palettes, brushes, and colors, and she daubed away, producing pastoral and marine views, such as were never seen on land or sea. Her monstrosities in the way of cattle would have taken prizes at an agricultural fair; and the perilous pitching of her vessels would have produced sea-sickness in the most nautical observer, if the utter disregard to all known rules of ship building and rigging had not convulsed him with laughter at the first glance. Swarthy boys and dark-eyed Madonnas staring at you from one corner of the studio, did not suggest Murillo; oily brown shadows of faces, with a lurid streak in the wrong place, meant Rembrandt; buxom ladies and dropsical infants, Rubens; and Turner appeared in tempests of blue thunder, orange lightning, brown rain, and purple clouds, with a tomato-colored splash in the middle, which might be the sun or a buoy, a sailor's shirt or a king's robe, as the spectator pleased.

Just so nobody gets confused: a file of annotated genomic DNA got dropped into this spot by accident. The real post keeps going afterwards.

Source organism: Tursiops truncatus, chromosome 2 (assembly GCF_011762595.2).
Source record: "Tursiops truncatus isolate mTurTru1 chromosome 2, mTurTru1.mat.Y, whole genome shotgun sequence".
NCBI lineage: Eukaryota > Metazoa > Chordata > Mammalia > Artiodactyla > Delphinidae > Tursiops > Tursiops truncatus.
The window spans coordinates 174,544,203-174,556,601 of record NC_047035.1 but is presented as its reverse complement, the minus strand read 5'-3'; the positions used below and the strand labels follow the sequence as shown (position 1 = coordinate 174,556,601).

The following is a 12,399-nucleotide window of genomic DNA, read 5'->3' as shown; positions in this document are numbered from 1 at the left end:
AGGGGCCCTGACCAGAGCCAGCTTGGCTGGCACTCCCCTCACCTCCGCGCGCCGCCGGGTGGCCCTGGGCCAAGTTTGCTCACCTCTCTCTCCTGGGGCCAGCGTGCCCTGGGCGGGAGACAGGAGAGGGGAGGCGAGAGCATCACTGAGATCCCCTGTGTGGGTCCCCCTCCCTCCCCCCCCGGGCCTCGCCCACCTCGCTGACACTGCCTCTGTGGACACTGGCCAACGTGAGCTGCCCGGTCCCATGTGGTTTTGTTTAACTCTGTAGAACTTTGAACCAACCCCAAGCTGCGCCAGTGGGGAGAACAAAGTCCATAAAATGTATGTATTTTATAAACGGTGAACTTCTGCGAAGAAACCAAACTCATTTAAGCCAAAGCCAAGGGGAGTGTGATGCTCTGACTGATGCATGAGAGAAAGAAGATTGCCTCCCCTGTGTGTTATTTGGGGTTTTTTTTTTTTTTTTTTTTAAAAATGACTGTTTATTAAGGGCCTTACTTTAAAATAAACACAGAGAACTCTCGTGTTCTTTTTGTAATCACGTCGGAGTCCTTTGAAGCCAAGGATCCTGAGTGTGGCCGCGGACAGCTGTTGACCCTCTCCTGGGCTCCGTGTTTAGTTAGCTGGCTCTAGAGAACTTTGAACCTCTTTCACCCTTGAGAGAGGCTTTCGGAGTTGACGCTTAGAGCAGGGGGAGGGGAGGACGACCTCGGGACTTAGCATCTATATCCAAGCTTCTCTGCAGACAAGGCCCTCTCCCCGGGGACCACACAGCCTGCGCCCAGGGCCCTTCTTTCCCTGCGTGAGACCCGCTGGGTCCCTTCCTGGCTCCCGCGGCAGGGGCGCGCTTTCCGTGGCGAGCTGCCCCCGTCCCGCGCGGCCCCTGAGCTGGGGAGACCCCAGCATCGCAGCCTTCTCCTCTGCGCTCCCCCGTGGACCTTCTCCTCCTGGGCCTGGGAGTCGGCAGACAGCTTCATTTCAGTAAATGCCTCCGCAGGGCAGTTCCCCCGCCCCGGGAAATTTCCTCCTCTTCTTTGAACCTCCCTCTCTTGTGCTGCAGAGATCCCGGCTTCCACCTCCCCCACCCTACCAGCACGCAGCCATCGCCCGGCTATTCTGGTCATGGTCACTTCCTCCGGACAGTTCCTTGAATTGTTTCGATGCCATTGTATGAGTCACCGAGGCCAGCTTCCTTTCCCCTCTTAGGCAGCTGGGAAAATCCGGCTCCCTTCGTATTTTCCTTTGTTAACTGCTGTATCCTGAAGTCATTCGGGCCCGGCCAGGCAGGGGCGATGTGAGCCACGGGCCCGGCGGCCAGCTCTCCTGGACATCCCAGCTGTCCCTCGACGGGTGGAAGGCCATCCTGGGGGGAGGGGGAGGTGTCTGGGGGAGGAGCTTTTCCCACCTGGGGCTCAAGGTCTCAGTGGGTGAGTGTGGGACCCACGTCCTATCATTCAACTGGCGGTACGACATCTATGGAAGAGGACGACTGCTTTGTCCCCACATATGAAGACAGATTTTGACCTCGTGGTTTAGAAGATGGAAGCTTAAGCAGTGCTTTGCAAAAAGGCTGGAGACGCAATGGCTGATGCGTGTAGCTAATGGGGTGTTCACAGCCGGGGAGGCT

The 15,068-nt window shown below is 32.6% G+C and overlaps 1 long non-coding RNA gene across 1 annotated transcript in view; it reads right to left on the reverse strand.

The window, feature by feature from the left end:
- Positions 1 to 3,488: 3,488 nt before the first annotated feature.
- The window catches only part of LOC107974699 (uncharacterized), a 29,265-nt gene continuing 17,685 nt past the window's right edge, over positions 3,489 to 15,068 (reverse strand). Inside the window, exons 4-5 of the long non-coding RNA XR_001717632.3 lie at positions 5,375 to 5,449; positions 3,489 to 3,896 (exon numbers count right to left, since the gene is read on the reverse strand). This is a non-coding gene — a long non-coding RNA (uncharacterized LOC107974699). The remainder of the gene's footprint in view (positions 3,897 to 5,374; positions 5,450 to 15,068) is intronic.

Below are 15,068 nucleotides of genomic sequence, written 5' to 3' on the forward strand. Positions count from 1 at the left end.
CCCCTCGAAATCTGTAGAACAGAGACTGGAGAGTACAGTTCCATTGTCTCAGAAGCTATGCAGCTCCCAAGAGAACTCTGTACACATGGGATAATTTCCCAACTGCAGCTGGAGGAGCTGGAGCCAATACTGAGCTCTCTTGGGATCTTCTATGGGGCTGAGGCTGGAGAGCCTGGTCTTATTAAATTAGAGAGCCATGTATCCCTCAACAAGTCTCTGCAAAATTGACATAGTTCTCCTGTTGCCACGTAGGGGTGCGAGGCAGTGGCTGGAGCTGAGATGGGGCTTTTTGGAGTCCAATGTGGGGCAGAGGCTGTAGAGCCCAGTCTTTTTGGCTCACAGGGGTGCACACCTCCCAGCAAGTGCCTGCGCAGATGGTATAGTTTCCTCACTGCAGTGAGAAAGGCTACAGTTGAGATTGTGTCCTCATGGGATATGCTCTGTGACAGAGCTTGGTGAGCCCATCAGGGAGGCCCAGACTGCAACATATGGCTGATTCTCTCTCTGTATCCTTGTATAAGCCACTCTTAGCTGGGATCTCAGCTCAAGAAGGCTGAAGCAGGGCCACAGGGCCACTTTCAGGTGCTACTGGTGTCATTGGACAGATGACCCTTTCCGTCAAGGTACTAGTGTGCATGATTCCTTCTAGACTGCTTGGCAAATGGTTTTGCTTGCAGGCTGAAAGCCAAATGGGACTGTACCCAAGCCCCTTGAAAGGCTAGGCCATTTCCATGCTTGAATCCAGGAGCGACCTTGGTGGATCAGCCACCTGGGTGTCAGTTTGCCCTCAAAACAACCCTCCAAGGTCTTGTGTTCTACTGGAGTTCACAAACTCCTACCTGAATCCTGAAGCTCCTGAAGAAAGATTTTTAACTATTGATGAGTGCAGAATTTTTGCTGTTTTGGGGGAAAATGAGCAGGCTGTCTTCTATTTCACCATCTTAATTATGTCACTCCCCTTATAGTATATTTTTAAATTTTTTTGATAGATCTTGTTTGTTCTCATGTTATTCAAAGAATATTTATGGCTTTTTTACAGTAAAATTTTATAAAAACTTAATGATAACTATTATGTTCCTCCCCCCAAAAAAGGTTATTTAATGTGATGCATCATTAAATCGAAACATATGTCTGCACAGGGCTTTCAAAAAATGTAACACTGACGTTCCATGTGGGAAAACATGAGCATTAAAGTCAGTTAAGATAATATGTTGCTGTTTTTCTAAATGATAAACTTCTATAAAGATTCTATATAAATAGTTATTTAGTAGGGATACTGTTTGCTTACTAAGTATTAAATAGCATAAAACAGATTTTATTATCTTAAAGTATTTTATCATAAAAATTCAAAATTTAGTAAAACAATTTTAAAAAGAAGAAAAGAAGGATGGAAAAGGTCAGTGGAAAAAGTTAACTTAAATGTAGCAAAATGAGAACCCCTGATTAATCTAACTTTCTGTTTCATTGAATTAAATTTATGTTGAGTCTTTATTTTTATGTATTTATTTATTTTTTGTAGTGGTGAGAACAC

Charcoal portraits came next; and the entire family hung in a row, looking as wild and crocky as if just evoked from a coal-bin. Softened into crayon sketches, they did better; for the likenesses were good, and Amy's hair, Jo's nose, Meg's mouth, and Laurie's eyes were pronounced "wonderfully fine." A return to clay and plaster followed, and ghostly casts of her acquaintances haunted corners of the house, or tumbled off closet shelves on to people's heads. Children were enticed in as models, till their incoherent accounts of her mysterious doings caused Miss Amy to be regarded in the light of a young ogress. Her efforts in this line, however, were brought to an abrupt close by an untoward accident, which quenched her ardor. Other models failing her for a time, she